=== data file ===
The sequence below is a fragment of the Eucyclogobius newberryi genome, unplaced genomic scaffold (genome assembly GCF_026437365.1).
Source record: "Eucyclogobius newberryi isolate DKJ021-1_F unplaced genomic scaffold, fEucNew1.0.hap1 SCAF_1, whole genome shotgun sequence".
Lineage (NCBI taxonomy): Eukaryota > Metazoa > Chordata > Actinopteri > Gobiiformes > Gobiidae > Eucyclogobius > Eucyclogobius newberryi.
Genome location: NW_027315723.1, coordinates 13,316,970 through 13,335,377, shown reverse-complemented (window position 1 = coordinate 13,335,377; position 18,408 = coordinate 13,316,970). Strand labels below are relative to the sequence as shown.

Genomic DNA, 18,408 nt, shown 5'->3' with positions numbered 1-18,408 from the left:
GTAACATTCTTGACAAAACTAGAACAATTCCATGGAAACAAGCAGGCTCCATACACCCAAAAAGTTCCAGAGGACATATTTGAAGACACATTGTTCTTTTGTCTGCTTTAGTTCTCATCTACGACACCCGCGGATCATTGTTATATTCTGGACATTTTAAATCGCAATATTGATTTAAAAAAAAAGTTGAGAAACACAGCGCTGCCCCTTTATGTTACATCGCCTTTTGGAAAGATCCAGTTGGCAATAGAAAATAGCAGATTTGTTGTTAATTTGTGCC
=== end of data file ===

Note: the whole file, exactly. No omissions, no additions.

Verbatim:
The sequence below is a fragment of the Eucyclogobius newberryi genome, unplaced genomic scaffold (genome assembly GCF_026437365.1).
Source record: "Eucyclogobius newberryi isolate DKJ021-1_F unplaced genomic scaffold, fEucNew1.0.hap1 SCAF_1, whole genome shotgun sequence".
Lineage (NCBI taxonomy): Eukaryota > Metazoa > Chordata > Actinopteri > Gobiiformes > Gobiidae > Eucyclogobius > Eucyclogobius newberryi.
Genome location: NW_027315723.1, coordinates 13,316,970 through 13,335,377, shown reverse-complemented (window position 1 = coordinate 13,335,377; position 18,408 = coordinate 13,316,970). Strand labels below are relative to the sequence as shown.

Genomic DNA, 18,408 nt, shown 5'->3' with positions numbered 1-18,408 from the left:
GTAACATTCTTGACAAAACTAGAACAATTCCATGGAAACAAGCAGGCTCCATACACCCAAAAAGTTCCAGAGGACATATTTGAAGACACATTGTTCTTTTGTCTGCTTTAGTTCTCATCTACGACACCCGCGGATCATTGTTATATTCTGGACATTTTAAATCGCAATATTGATTTAAAAAAAAAGTTGAGAAACACAGCGCTGCCCCTTTATGTTACATCGCCTTTTGGAAAGATCCAGTTGGCAATAGAAAATAGCAGATTTGTTGTTAATTTGTGCC